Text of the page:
Companies stand to lose their reputation, not to mention business, in cases of severe data loss. One way to prevent the inadvertent leakage of information is to go in for encryption to secure data on hard drives, flash drives and the like. Subhankar Kundu looks at the different aspects of data encryption in the corporate world.
Businesses are striving to protect vital data from internal and external threats. Today, there are three sources from where the threats have been tracked namely malicious external attacks, malicious insiders and unplanned leakage on the part of insiders. The high volume of unstructured data flowing through the average enterprise defeats attempts at protecting data for the greater part.

Preventing data loss has become a primary focus of IT security today. A multitude of software and appliances are being deployed to address these issues. Although unauthorized intrusions have been hyped up CIOs today are equally if not more concerned about the inadvertent leakage of information from inside.

The industry needs to ponder upon how to deal with organizational insiders or which are the right applications or policies that can scrutinize the information being sent out of the network. This is the core of the immensely complex problem of data loss.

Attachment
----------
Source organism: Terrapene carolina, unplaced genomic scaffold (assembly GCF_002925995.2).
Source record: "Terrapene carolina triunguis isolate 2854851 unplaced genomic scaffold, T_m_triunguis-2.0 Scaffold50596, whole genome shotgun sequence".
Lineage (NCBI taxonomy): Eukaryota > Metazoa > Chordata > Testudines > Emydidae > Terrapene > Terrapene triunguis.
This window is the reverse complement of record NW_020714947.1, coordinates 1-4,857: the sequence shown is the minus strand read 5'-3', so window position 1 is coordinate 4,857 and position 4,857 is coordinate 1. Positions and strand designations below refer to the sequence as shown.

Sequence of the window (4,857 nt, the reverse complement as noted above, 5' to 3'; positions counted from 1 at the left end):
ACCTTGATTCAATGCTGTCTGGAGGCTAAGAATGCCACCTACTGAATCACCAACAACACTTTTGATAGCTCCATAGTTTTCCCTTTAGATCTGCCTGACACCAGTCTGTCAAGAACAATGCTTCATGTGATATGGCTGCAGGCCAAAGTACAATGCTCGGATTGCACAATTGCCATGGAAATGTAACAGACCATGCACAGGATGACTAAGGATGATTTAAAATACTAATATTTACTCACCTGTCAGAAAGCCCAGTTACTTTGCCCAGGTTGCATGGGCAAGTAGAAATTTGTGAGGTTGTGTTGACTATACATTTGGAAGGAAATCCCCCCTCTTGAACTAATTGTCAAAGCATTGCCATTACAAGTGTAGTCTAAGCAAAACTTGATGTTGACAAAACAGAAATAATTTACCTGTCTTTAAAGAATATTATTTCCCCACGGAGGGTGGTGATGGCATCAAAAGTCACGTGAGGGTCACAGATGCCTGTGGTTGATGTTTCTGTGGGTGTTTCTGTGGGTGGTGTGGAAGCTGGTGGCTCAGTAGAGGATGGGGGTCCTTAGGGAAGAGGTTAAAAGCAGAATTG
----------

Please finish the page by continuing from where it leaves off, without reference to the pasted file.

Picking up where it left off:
Industrial intelligence among highly competitive businesses often requires that extensive security measures be put into place and companies are taking a hard look at data encryption in this regard.

With an exponential rise in network traffic and content generation, selecting the right data encryption solution or hardware becomes imperative to be able to protect nearly anything. It also depends on the IT policies set by the CIOs that determine the extent to which content is monitored, scanned and sensitive data identified. Mitigating risk through encryption of outgoing messages and the restriction on the usage of external devices by employees is one way.

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